7 tips to conduct efficient remote meetings
Remote work is here to stay, and teams everywhere are finding new ways to navigating through this business normal to ensure that team efficiency and communication does not skip a beat. As a result, more organizations are investing in methods to conduct better virtual meetings to drive maximum output.
At its core, virtual meetings are just another form of meeting and hence, all the standard tips for a productive meeting still holds true. These tips include:
In this article, we have curated some best practices specific to remote meetings and to help you make your meeting more engaging and effective.
Whenever possible, minimize surprises during the meeting so that attendees can focus on the discussion without any distraction. This includes, letting the meeting attendees know if they are expected to be on video. This gives them the opportunity to prepare for the meeting and prevent any awkward situation or embarrassment associated with switching on video on a short notice or even worse, being the only person not on video due to other constraints.
While video calls are a great way to build human connection with your team, it should not be overused. Video calls have been known to induce stress, since people are more conscious of their facial expressions, behavior and the perception of their actions compared to attending the meetings in person. Researchers at CMU found that for certain meetings videoconferencing can impact the quality of the discussion:
“We found that video conferencing can actually reduce collective intelligence. This is because it leads to more unequal contribution to conversation and disrupts vocal synchrony. Our study underscores the importance of audio cues, which appear to be compromised by video access.”
Since you are not physically in the meeting room, it is natural for attendees to try to multitask and get done with low leverage tasks if they have nothing to add to your meeting or find the discussion irrelevant. However, since you are the meeting owner, you value their inputs. A good way to nudge attendees to stay engaged and participate in the discussion is by asking leading questions. A few questions or prompts that can be raised are –
On the other end of the spectrum where most attendees are eager to participate, it can lead to chaos with multiple people trying to put across their thoughts or ask questions during the meeting. To put their point across, member’s often end up speaking over each other or misinterpreting faciliatory queues to ask questions, switch topics or initiate active discussion. These situations can be easily avoided if all participants are instructed to “raise their hands” to indicate their intent to chime in. The meeting facilitator can then use the hands-raised queue to give attendees a chance to speak in the order in which they added themselves. Some virtual meeting tools already come with a feature to raise hand or create a speaker queue during the meeting. In case your choice of tool does not have this feature; you can ask attendees to use meeting chat window to raise their hand.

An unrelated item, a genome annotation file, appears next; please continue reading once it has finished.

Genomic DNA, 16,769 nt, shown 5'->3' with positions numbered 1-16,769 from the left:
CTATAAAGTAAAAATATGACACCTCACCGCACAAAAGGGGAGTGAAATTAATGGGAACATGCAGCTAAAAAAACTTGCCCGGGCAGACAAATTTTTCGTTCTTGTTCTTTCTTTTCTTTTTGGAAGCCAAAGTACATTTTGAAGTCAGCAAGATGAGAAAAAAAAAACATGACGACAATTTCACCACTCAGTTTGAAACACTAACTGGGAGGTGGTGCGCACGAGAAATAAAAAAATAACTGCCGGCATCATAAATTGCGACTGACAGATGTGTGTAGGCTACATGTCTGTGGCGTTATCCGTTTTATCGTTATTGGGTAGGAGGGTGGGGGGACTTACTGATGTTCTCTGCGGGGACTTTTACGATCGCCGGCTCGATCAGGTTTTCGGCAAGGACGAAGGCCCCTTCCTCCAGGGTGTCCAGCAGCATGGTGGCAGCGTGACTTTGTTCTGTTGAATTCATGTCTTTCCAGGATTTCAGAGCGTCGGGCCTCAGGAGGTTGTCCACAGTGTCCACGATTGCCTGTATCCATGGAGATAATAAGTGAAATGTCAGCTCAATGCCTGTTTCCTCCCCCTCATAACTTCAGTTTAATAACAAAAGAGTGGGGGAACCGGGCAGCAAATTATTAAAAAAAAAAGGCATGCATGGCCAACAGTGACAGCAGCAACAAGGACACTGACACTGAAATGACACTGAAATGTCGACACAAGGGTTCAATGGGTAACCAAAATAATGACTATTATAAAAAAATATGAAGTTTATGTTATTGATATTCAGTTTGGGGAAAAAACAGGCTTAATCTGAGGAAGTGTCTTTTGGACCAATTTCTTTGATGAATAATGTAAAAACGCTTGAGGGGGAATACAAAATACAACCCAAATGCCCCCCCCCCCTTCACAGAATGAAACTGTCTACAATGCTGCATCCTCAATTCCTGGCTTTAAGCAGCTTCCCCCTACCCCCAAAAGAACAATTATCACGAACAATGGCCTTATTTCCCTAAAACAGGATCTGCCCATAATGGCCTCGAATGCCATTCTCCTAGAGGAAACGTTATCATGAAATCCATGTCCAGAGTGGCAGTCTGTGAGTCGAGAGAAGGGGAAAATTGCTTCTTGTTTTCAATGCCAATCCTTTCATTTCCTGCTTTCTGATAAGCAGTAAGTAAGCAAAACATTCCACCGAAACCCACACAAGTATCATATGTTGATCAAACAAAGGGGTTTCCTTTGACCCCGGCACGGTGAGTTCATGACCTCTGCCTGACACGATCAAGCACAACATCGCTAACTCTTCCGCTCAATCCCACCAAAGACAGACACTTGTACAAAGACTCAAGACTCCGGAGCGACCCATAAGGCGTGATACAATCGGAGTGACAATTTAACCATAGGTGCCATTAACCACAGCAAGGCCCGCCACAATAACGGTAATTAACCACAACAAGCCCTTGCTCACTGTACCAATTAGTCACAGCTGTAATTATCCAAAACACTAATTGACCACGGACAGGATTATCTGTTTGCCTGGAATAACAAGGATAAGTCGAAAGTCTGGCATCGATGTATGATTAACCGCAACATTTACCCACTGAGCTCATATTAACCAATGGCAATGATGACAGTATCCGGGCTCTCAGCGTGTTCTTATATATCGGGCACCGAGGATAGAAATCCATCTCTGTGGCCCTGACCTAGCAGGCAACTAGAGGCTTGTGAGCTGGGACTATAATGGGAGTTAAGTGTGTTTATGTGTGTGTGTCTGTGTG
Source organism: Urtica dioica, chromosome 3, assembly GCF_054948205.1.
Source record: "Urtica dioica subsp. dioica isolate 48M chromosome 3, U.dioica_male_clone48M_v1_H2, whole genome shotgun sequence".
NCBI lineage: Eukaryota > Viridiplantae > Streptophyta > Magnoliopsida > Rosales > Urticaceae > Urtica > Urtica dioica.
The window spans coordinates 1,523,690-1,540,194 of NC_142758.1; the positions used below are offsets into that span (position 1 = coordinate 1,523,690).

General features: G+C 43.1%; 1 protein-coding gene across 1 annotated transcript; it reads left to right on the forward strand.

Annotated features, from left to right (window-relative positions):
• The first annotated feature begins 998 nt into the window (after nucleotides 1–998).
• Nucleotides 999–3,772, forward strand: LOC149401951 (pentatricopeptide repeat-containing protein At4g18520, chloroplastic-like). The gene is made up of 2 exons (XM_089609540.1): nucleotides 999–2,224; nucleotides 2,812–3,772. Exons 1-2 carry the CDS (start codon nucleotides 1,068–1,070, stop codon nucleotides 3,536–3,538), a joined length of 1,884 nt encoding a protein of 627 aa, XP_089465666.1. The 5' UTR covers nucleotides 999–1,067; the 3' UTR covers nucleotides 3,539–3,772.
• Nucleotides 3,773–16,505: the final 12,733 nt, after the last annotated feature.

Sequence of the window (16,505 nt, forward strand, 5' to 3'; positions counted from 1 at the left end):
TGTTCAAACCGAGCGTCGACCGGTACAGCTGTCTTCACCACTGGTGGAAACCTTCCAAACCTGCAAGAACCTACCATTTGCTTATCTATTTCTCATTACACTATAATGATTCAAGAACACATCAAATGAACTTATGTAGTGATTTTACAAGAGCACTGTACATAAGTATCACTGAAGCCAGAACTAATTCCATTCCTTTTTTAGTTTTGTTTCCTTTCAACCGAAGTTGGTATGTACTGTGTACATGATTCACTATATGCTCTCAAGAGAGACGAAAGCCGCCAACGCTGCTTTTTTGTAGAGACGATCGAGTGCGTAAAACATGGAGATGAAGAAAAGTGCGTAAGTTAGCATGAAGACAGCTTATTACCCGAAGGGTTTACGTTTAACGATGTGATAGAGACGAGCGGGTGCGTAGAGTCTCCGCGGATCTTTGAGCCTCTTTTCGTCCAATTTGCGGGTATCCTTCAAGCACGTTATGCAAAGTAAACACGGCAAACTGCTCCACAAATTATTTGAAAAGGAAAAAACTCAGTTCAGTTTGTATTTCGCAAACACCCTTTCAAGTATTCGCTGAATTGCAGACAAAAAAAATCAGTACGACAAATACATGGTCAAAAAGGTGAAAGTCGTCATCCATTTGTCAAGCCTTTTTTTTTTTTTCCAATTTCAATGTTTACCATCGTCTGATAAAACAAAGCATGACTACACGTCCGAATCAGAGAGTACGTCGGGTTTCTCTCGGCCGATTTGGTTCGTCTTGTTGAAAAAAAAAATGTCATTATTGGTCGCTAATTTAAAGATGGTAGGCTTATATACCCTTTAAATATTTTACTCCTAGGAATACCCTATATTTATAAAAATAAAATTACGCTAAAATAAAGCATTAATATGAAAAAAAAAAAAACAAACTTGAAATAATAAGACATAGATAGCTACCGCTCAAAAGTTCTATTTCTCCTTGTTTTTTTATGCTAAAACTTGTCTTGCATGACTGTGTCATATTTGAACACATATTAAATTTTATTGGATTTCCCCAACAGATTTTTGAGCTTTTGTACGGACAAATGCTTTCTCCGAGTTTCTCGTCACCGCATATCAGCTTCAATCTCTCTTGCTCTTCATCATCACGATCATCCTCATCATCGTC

Everybody has a unique remote work setup depending upon their living arrangement, commitments outside of work and personal preferences. This means that meeting attendees might have different noises or non-work-related distractions going on in the background (e.g., my apartment’s landscaping team likes to come every Tuesday during my weekly business review meetings with their extremely loud power equipment). Hence, always ask your attendees to default to “mute” when joining the meeting and only un-mute to participate in the discussion. A few meeting tools let you, the meeting owner, auto-mute any new attendee joining the meeting.
Capturing exhaustive and accurate meeting notes in remote meetings can be tricky – there is limited access to visual cues to understand the discussion, speaker’s audio issues can result in miscommunication or a bad internet connection can result in loss of context. Hence, always recap the discussion before switching topics during the meeting or before ending the meeting. If you are crunched on time, summarize the high-level bullets including action items and key decisions to ensure overall alignment.
You spent the time to create detailed meeting agenda, accounted for every minute being spent in the meeting, made sure that participants are prepared for the discussion and have meeting objective clearly outlined – in short you prepared for a productive meeting. It would be extremely disappointing if the conversation gets derailed due to unexpected issues or technical glitches. Hence, always keep a few minutes buffer in your agenda to address any such issues during your meeting. Few last-minute glitches very common in remote meetings are:
If you are the lucky one and did not come across any issues, give everyone their time back by wrapping up meeting few minutes early!
Here is a summary for quick reference: